(Photo: First Congregational UCC)
A Wisconsin church has recently begun holding biweekly church "adults only" services, in part as a way to allow convicted sex offenders to worship.
First Congregational United Church of Christ of Madison began holding the services earlier this year on every other Thursday evening, a time in which no children would be at their facilities.
The Rev. Jerry Hancock, director of First Congregational's prison ministry, told The Christian Post that the idea for the service came through their efforts at witnessing to prisoners in general.
"First Congregational United Church of Christ in Madison Wisconsin operates an active prison ministry," said Hancock.
"Through our work with prisoners we realized that there might be a need for a service of this kind because many sex offenders cannot for legal reason or should not for therapeutic reasons attend worship service when children are present."
The service is also for the benefit of those who would prefer to worship without children present. Since being implemented, the service has only garnered those who desire a child-free worship experience rather than recovering sex offenders.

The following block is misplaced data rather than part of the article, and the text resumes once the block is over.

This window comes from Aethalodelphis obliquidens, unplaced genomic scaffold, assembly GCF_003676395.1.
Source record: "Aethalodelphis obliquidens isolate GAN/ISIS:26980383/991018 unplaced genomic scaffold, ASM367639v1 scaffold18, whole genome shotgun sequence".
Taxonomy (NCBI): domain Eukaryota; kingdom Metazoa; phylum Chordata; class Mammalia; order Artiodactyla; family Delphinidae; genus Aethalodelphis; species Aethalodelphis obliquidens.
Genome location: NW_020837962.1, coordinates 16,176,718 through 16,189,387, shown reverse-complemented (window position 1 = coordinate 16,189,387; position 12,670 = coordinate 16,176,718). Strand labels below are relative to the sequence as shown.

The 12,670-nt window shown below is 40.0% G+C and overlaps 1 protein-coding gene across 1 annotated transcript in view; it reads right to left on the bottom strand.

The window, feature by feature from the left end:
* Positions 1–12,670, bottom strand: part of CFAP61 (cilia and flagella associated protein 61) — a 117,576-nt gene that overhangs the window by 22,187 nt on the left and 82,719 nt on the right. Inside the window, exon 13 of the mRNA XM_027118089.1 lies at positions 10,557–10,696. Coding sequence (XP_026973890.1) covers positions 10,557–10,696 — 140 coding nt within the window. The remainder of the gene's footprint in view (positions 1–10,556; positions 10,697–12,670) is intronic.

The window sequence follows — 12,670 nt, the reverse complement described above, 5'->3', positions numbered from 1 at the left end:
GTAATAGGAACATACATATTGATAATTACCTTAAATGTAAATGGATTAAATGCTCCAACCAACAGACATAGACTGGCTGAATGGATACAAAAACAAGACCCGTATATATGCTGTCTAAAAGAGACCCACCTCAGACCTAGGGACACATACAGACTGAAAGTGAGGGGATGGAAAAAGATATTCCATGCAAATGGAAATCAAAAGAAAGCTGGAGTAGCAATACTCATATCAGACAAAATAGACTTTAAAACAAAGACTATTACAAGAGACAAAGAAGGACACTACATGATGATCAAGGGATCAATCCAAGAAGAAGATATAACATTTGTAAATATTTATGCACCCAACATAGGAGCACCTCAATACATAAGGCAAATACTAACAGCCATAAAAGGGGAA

"We have had 10 to 12 church members attend the first two sessions which began on Feb. 23. No one in our target audience has attended," said Hancock.
"This may be because it just takes time for word to spread. It may also be that the people we would like to serve have had very bad personal experiences with organized religion. Coming to church is an act of courage for them."
Pat Nolan, vice president of Prison Fellowship Ministries, told CP that he approved of the "adults only" service concept from First Congregational, considering it "very creative."
"This church is reaching out and having services because that is a problem-solving approach which is very good," said Nolan.
"Many sex offenders I've talked to miss corporate worship and so if this were in their community and they heard about it they would be there."
Nolan also said that he approved the effort in part because convicted sex offenders are often treated the worst both in and out of prison, even though the term "sex offender" covers a broad range of offensives like streaking and urinating in public.
"In prison there is a pecking order in which sex offenders are the lowest and basically they're fair game for any violence or depredation," he noted.
"The suicide rate of sex offenders is very high inside prisons because of the way that they are preyed upon."
According to Hancock, the Thursday services will have the same scriptural text, order of worship, and sermon topic as the regular Sunday morning services.